Chinese Wine Guide

What may surprise many people, both inside and outside China, is that grape wine has enjoyed a very long history there in China. Sediments found in seventh-millennium BC Neolithic pottery at the Jiahu site in the central Yellow River plain suggest that wild grapes may have been used to produce wine since antiquity. The Records of the Grand Historian completed in the first century BC during the reign of Emperor Han Wudi, records cultivated grape varieties being introduced to China from the Western Regions (parts of today’s north-western province of Xinjiang and Central Asia). This is thanks to envoy Zhang Qian’s westward explorations at the request of the emperor, which resulted in the trade route we now know as the Silk Road. Emperor Han Wudi was very interested in cultivating vineyards within China’s Central Plain region, and even brought in winemakers from the Western Regions.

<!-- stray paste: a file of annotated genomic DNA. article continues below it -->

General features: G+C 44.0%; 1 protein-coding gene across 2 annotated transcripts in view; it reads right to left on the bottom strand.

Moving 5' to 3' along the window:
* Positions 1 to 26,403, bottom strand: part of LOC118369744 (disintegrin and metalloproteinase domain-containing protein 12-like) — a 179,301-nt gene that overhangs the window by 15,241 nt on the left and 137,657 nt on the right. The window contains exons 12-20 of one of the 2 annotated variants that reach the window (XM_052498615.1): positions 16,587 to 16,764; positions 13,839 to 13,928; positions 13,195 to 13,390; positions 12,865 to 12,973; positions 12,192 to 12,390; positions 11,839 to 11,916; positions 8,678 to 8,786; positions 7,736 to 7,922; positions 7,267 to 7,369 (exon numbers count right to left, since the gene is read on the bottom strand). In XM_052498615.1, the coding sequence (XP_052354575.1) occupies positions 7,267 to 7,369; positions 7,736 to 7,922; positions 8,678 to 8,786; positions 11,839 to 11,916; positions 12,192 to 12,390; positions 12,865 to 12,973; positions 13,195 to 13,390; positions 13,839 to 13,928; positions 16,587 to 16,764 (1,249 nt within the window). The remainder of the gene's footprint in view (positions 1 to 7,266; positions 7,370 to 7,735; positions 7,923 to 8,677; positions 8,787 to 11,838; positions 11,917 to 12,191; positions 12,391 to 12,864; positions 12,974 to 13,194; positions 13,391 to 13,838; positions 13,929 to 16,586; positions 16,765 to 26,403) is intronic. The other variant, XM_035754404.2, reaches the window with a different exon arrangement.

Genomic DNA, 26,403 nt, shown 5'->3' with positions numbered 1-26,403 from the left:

Fast forward to modern day China, the country has become a notable producer within a life-time. When the People’s Republic of China was founded in 1949, there were five legacy wineries producing around 2,000 hectolitres of wine. At the naissance of the ‘Reform and Opening Up’ (1978 onwards), state-owned wineries mushroomed to about 100 in number, producing around 64 thousand hectolitres of wine. The wine industry grew rapidly during the noughties through to the 2010s, leading to a peak between 2012-2017, when production reportedly reached over 13 million hectolitres (5th in the world), accompanied by frenzied predictions of future growth prospects. However, the trend has reversed subsequently. Production has declined to around 4 million hectolitres by 2022. This dramatic drop is due to many factors. For one, past figures were inaccurate and changes in data gathering methods over time inevitably lead to revisions. While the over- all trends were indisputable, the gradients of ascent and descent were likely exaggerated. The drop in domestic production is in step with the decline in overall wine consumption as well as imports, exacerbated by the COVID-19 pandemic. Nevertheless, there were also positive factors contributing to lower production, including the consolidation of viable producers, and a move towards lower yield and higher quality.


Excerpts from The Chinese Wine Renaissance: A Wine Lover’s Companion.